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NO MOW MAY FREQUENTLY ASKED QUESTIONS

Q: I'm interested, but I don't want it to seem like I'm neglecting my messy yard.

A: That's understandable. A few tips:

  • Post a free sign indicating you are participating in No Mow May so your neighbors and passer-bys understand what you're doing is intentional, temporary and beneficial. You may inspire them to be curious about the movement when they explore the resources provided on the sign.

  • Mow a path or a section that you want to keep looking neat

Q: I don't have a yard. Can I participate?

A: Yes! There are many meaningful ways to participate in the spirit of No Mow even if you don't have your own yard. These are also great ideas to participate in ways beyond delaying mowing if you do have a yard:

  • If you have access to any outdoor space, like a patio or deck, plant native plants in containers. See our resource on Native Plants.

  • Volunteer with Lincoln Common Ground, Lincoln Land Conservation Trust, or your local environmental group to plant pollinator pathways.

  • If you have an HOA, landlord or property manager, encourage them to participate in No Mow May.

  • Advocate to delay mowing of public land.

Q: I want to participate, but I can't let my whole yard go unmown for all of May

A: It's great you want to do what makes sense for you! Try these techniques because some spring flowers are still likely to bloom under these conditions:

  • It's not all or nothing. You can choose to mow a path, parts of your lawn, or just leave one patch unmown. All of these approaches count as participating.

  • Mow on the highest setting only

  • Mow less frequently than you would normally during May

  • Delay mowing for some amount of time, if not the full month of May


Q: How long can I expect my lawn to grow during this time?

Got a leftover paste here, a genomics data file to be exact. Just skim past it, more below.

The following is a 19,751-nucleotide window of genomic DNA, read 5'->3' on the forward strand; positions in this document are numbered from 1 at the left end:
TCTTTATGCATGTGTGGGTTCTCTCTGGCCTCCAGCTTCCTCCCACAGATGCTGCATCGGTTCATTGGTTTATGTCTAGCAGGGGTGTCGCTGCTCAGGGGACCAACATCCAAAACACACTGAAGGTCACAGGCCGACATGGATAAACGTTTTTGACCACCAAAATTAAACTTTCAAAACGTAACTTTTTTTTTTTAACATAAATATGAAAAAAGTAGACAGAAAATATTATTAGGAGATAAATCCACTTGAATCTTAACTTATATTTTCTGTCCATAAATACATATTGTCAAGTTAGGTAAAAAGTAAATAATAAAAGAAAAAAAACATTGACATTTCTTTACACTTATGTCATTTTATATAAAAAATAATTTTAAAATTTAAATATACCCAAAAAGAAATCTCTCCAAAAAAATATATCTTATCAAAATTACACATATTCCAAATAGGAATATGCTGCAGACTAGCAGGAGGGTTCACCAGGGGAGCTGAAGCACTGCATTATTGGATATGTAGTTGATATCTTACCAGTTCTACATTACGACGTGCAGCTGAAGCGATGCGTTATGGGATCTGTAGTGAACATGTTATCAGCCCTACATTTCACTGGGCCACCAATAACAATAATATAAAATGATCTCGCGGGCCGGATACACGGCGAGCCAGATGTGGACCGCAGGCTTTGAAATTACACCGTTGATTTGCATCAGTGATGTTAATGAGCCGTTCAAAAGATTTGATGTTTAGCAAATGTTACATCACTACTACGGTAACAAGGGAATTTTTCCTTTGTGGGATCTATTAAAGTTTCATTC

A: It's highly variable even within Lincoln, MA. Some families have experienced relatively low growth, around 3-4 inches. Others have seen moderate growth, 7-8 inches, and some very productive patches within yards have grown over 12 inches during May. We are collecting data and would love to share more precise information in the future.

Q: I'm afraid of the first time I mow in June. Won't it be difficult to mow?

A: It could be more difficult to mow the first time after No Mow May. Try setting your mower to the highest setting (usually 4 inches) for a first pass. You can leave it at that length, or choose to mow again at a shorter length. It may take more time and effort to perform this mowing, but think of the time and effort you saved while not mowing before June!​ Also consider extending No Mow through a longer time and really committing to re-wilding your yard.

Q: I use a landscaper to mow. Will they be supportive of No Mow May? I don't want to tarnish my good relationship with them.

A: We've talked to some local landscaping companies and many are aware of No Mow May and supportive of their clients to participate. It is a good idea to talk to your landscaper early to let them know you plan to participate and then want to get on the landscaper's schedule in June. Also, consider offering a higher payment for the first mow in June because it is likely to be a bit more time and effort to perform for your landscaper. It can also mitigate the issue that the landscaper lost revenue from you during May.

Q: I'm afraid of bees and am not sure I want to attract them to my yard.

A: Many people have many personal reasons to not like bees, however, most bees have an inaccurate reputation. There are over 365 species of native bees in Massachusetts alone! Many of them are not easily recognizable as bees to the untrained eye. Most bee species in MA are gentle and singularly focused on gathering nectar and pollen from flowers. They are vital to the ecosystem, our food sources, and our survival.

No Mow May FAQ: News
native-bees-600x377.jpg

NATIVE BEES

Some of the 365 species native to Massachusetts

Mass Audubon Info
No Mow May FAQ: Welcome
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